Wellington, Arthur Wellesley, 1st duke of(redirected from Duke of Wellington)
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Wellington, Arthur Wellesley, 1st duke of,1769–1852, British soldier and statesman.
Wellesley entered the army in 1787 and, aided by his brother Richard (later Marquess WellesleyWellesley, Richard Colley Wellesley, 1st Marquess,
1760–1842, British colonial administrator; brother of Arthur Wellesley, 1st duke of Wellington.
..... Click the link for more information. ), rose rapidly in rank. He held a command in Flanders (1794–95) and in 1796 went with his regiment to India. After his brother's appointment (1797) as governor-general of India, he received command of a division in the invasion of Mysore and became (1799) governor of Seringapatam. In 1800 he defeated the robber chieftain, Dhundia Wagh, and in 1802 he was made major general. In 1803 he moved against the MarathasMarathas
, Marathi-speaking people of W central India, known for their ability as warriors and their devotion to Hinduism. From their homeland in Maharashtra their chieftains rose to power in the 17th cent.
..... Click the link for more information. , breaking their force of about 40,000 with an army of about 10,000 in a surprise attack. A valuable civil and military adviser to his brother, he returned with him to England in 1805 and was knighted. His election (1806) to Parliament and appointment (1807) as Irish secretary did not prevent him from leading (1807) an expedition against the Danes.
In 1808 he led an expedition to assist Portugal in its revolt against the French. He defeated the French at Roliça and Vimeiro, but was superseded in command. In 1809 he returned to the Iberian Peninsula, where he ultimately assumed command of the British, Portuguese, and Spanish forces in the Peninsular WarPeninsular War,
1808–14, fought by France against Great Britain, Portugal, Spanish regulars, and Spanish guerrillas in the Iberian Peninsula. Origin and Occupation
..... Click the link for more information. . Taking advantage of the irregular terrain, Portuguese and Spanish nationalism, and Napoleon's preoccupation with other campaigns and projects, he drove the French beyond the Pyrenees by 1813, though his campaigns were rendered difficult by poor support from the British government. Late in 1813 he invaded S France, and he was at Toulouse when news of Napoleon's abdication (Apr., 1814) arrived.
Returning to England, he received many honors and was created duke of Wellington. He served for a short time as ambassador to Paris, then succeeded Viscount Castlereagh at the peace conference in Vienna; but when Napoleon returned from Elba, he took command of the allied armies. There followed his most famous victory, that in the Waterloo campaignWaterloo campaign,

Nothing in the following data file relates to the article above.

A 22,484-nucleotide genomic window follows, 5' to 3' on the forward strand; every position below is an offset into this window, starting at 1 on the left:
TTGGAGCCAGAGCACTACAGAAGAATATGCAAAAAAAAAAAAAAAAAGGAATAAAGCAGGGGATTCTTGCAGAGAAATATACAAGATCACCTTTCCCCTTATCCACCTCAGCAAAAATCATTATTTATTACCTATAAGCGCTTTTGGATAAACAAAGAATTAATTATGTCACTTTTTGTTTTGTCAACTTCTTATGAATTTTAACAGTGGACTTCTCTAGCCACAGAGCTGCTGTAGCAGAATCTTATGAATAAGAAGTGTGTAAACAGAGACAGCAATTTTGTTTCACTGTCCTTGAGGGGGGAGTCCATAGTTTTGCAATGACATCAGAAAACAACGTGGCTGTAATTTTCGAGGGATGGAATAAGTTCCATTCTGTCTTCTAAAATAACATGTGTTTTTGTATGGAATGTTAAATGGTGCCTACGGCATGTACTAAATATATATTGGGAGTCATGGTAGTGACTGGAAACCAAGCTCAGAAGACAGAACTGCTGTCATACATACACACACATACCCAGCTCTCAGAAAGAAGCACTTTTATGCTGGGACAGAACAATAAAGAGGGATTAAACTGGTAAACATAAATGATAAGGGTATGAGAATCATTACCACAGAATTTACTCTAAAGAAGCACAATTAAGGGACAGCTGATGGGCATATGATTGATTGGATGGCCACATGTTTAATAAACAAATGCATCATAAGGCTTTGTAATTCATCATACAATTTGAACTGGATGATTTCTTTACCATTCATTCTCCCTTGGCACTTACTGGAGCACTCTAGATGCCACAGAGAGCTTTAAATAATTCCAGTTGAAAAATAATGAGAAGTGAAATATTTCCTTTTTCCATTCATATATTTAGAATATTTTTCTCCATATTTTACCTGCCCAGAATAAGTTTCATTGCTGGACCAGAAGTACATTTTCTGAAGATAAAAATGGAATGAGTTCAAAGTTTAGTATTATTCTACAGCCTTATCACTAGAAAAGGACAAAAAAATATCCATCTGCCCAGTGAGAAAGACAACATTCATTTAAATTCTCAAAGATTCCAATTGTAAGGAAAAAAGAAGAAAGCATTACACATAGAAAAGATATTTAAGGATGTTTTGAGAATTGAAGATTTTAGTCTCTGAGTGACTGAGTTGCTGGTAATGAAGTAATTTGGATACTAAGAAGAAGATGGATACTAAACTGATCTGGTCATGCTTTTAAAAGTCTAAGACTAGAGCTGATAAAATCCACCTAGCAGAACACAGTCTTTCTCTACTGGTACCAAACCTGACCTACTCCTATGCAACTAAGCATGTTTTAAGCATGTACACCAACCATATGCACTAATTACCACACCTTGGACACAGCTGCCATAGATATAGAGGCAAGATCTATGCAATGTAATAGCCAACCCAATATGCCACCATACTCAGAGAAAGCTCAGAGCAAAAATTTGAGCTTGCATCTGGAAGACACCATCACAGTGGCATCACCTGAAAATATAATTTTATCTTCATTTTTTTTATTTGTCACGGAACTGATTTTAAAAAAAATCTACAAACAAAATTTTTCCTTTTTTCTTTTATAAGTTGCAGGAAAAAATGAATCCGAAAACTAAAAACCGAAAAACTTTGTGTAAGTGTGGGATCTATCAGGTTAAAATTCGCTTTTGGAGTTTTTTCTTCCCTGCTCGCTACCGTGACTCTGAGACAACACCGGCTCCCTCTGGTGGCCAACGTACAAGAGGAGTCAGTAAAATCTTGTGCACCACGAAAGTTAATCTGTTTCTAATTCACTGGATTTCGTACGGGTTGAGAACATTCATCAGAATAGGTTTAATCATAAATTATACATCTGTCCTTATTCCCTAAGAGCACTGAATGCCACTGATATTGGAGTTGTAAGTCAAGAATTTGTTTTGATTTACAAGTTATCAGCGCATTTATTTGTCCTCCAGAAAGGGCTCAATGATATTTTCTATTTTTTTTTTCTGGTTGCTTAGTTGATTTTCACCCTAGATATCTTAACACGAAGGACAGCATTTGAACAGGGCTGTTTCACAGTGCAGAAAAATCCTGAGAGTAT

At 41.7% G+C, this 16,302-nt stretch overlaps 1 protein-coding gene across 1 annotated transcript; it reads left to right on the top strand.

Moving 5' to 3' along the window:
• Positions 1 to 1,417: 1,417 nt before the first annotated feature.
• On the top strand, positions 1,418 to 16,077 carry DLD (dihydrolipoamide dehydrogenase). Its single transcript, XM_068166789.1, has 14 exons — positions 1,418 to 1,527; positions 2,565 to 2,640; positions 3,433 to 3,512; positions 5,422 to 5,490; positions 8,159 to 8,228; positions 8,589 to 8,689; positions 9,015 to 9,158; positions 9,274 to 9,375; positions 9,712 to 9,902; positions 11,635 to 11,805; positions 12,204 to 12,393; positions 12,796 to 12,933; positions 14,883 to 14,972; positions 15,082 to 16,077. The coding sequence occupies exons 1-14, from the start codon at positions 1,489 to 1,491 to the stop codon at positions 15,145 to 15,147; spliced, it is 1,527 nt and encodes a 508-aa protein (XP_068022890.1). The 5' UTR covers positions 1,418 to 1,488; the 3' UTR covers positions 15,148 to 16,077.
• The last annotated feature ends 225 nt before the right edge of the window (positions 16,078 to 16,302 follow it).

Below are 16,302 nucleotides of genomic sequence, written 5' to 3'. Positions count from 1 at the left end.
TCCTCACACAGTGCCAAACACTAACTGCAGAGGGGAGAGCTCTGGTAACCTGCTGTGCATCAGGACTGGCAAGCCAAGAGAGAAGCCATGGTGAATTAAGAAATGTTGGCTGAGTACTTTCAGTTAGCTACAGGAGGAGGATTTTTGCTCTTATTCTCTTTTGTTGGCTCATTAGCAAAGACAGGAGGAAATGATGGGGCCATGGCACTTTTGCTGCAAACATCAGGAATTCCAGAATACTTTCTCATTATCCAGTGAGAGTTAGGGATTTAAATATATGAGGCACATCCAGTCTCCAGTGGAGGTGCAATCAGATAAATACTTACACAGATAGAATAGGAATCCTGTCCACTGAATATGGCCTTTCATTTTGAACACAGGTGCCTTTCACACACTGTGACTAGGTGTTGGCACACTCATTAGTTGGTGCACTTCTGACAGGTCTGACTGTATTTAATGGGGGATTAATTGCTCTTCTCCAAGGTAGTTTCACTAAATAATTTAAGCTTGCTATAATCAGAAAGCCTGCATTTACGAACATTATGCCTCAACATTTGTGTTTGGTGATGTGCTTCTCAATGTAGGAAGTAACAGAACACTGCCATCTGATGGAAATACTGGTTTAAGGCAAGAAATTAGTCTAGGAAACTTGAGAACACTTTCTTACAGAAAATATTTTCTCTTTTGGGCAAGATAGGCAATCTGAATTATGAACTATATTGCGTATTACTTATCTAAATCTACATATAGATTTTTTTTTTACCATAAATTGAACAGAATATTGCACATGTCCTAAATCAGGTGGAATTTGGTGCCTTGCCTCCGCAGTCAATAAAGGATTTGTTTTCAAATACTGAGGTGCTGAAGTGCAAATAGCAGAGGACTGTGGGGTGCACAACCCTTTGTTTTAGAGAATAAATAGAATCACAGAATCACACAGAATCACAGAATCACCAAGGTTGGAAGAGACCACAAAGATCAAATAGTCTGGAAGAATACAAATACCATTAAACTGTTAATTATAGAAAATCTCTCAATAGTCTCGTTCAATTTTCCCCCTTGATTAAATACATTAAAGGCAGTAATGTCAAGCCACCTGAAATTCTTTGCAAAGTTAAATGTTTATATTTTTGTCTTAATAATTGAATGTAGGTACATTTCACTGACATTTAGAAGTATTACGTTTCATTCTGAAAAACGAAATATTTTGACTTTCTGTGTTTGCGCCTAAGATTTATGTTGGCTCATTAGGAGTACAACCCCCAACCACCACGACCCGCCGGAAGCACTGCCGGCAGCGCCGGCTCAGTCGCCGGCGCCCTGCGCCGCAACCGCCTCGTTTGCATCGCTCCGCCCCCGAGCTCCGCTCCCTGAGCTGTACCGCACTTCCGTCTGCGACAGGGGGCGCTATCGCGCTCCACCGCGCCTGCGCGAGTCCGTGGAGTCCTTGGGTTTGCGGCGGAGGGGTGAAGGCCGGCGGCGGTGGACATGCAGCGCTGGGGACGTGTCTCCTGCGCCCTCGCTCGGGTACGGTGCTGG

last action of the Napoleonic Wars, ending with the battle of Waterloo. Napoleon I, who escaped from Elba in Feb., 1815, and entered Paris on Mar. 20, soon faced a European coalition.
..... Click the link for more information. , won in conjunction with the Prussian general, Gebhard Leberecht von Blücher. Wellington, again lavishly honored, took charge of the army of occupation in France, exerting his influence to restrain harsh treatment of the defeated French.
Wellington, "the iron duke," with the soldier's taste for discipline and order and the aristocrat's distrust of democratic institutions, lent his great prestige to the Tory policy of repression at home and took a cabinet post as master general of the ordnance (1819). He represented England at the Congress of Verona (1822), where he opposed intervention in the Spanish revolt, and at the conference at St. Petersburg (1826) that concerned itself with the revolt in Greece, but he was not in sympathy with the liberal foreign policy of George CanningCanning, George,
1770–1827, British statesman. Canning was converted to Toryism by the French Revolution, became a disciple of William Pitt, and was his undersecretary for foreign affairs (1796–99).
..... Click the link for more information. and resigned (1827) when Canning became prime minister.
In 1828 Wellington himself reluctantly became prime minister. He bowed to public clamor and allowed the repeal of the Test Act and Corporation Act and the passage of the Catholic EmancipationCatholic Emancipation,
term applied to the process by which Roman Catholics in the British Isles were relieved in the late 18th and early 19th cent. of civil disabilities.
..... Click the link for more information. bill (reforms he had previously opposed), but he lost the support of much of the Tory party as a consequence. When he declared against parliamentary reform, the ministry fell (1830), and his unpopularity subjected him to an assault by a mob. He refused to form a government in 1834, but served under Sir Robert PeelPeel, Sir Robert,
1788–1850, British statesman. The son of a rich cotton manufacturer, whose baronetcy he inherited in 1830, Peel entered Parliament as a Tory in 1809.
..... Click the link for more information. as foreign secretary (1834–35) and again (1841–46) as minister without portfolio. On the repeal of the corn lawscorn laws,
regulations restricting the export and import of grain, particularly in England. As early as 1361 export was forbidden in order to keep English grain cheap. Subsequent laws, numerous and complex, forbade export unless the domestic price was low and forbade import
..... Click the link for more information. he supported Peel, while not wholly approving his policy. In 1842 he was made commander in chief for life. He is buried in St. Paul's Cathedral.
See his dispatches and other papers (pub. in 3 series, 1834–39, 1858–72, 1867–80); biographies by J. W. Fortescue (1925, 3d ed. 1960), P. Guedalla (1931), C. Petrie (1956), E. Longford (2 vol., 1969–72), A. Bryant (1971), and C. Hibbert (1997); studies by G. Davies (1954) and N. Thompson (1986).